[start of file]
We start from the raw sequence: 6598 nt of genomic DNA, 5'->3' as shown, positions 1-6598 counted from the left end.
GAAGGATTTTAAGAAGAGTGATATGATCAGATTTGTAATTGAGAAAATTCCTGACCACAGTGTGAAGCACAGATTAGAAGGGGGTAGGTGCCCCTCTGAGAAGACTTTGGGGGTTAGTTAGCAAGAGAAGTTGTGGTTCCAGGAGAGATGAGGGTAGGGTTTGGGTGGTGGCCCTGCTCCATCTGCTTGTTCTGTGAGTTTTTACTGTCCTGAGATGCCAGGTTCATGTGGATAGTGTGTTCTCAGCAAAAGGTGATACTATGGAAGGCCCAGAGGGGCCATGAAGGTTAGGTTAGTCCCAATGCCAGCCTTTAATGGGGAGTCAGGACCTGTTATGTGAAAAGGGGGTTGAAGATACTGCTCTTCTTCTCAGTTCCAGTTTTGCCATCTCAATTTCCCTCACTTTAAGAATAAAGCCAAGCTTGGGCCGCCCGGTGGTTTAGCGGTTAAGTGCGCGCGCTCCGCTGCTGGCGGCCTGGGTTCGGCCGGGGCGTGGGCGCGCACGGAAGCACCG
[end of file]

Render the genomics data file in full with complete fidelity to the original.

We start from the raw sequence: 6598 nt of genomic DNA, 5'->3' as shown, positions 1-6598 counted from the left end.
GAAGGATTTTAAGAAGAGTGATATGATCAGATTTGTAATTGAGAAAATTCCTGACCACAGTGTGAAGCACAGATTAGAAGGGGGTAGGTGCCCCTCTGAGAAGACTTTGGGGGTTAGTTAGCAAGAGAAGTTGTGGTTCCAGGAGAGATGAGGGTAGGGTTTGGGTGGTGGCCCTGCTCCATCTGCTTGTTCTGTGAGTTTTTACTGTCCTGAGATGCCAGGTTCATGTGGATAGTGTGTTCTCAGCAAAAGGTGATACTATGGAAGGCCCAGAGGGGCCATGAAGGTTAGGTTAGTCCCAATGCCAGCCTTTAATGGGGAGTCAGGACCTGTTATGTGAAAAGGGGGTTGAAGATACTGCTCTTCTTCTCAGTTCCAGTTTTGCCATCTCAATTTCCCTCACTTTAAGAATAAAGCCAAGCTTGGGCCGCCCGGTGGTTTAGCGGTTAAGTGCGCGCGCTCCGCTGCTGGCGGCCTGGGTTCGGCCGGGGCGTGGGCGCGCACGGAAGCACCG